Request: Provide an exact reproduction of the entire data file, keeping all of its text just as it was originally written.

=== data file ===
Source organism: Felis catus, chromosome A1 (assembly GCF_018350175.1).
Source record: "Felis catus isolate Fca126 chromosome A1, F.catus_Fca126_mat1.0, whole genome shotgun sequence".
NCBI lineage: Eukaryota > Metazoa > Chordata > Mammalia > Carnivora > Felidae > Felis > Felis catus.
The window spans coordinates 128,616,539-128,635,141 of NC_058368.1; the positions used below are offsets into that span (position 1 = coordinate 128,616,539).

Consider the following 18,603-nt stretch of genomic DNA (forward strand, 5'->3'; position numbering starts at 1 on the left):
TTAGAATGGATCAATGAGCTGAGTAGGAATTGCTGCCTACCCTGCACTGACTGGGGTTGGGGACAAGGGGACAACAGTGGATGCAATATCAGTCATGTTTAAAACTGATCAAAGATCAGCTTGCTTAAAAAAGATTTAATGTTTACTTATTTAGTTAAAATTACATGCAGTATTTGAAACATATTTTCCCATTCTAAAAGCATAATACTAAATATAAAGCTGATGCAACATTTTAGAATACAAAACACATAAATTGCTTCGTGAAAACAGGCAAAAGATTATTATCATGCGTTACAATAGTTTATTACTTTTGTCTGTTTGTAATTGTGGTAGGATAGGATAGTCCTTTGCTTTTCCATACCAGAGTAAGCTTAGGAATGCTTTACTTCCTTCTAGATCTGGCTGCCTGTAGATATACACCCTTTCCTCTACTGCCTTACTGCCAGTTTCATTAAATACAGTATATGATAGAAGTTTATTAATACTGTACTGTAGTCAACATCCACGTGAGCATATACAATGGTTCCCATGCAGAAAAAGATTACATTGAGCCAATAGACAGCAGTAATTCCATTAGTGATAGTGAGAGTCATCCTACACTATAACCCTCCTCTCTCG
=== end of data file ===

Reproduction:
Source organism: Felis catus, chromosome A1 (assembly GCF_018350175.1).
Source record: "Felis catus isolate Fca126 chromosome A1, F.catus_Fca126_mat1.0, whole genome shotgun sequence".
NCBI lineage: Eukaryota > Metazoa > Chordata > Mammalia > Carnivora > Felidae > Felis > Felis catus.
The window spans coordinates 128,616,539-128,635,141 of NC_058368.1; the positions used below are offsets into that span (position 1 = coordinate 128,616,539).

Consider the following 18,603-nt stretch of genomic DNA (forward strand, 5'->3'; position numbering starts at 1 on the left):
TTAGAATGGATCAATGAGCTGAGTAGGAATTGCTGCCTACCCTGCACTGACTGGGGTTGGGGACAAGGGGACAACAGTGGATGCAATATCAGTCATGTTTAAAACTGATCAAAGATCAGCTTGCTTAAAAAAGATTTAATGTTTACTTATTTAGTTAAAATTACATGCAGTATTTGAAACATATTTTCCCATTCTAAAAGCATAATACTAAATATAAAGCTGATGCAACATTTTAGAATACAAAACACATAAATTGCTTCGTGAAAACAGGCAAAAGATTATTATCATGCGTTACAATAGTTTATTACTTTTGTCTGTTTGTAATTGTGGTAGGATAGGATAGTCCTTTGCTTTTCCATACCAGAGTAAGCTTAGGAATGCTTTACTTCCTTCTAGATCTGGCTGCCTGTAGATATACACCCTTTCCTCTACTGCCTTACTGCCAGTTTCATTAAATACAGTATATGATAGAAGTTTATTAATACTGTACTGTAGTCAACATCCACGTGAGCATATACAATGGTTCCCATGCAGAAAAAGATTACATTGAGCCAATAGACAGCAGTAATTCCATTAGTGATAGTGAGAGTCATCCTACACTATAACCCTCCTCTCTCG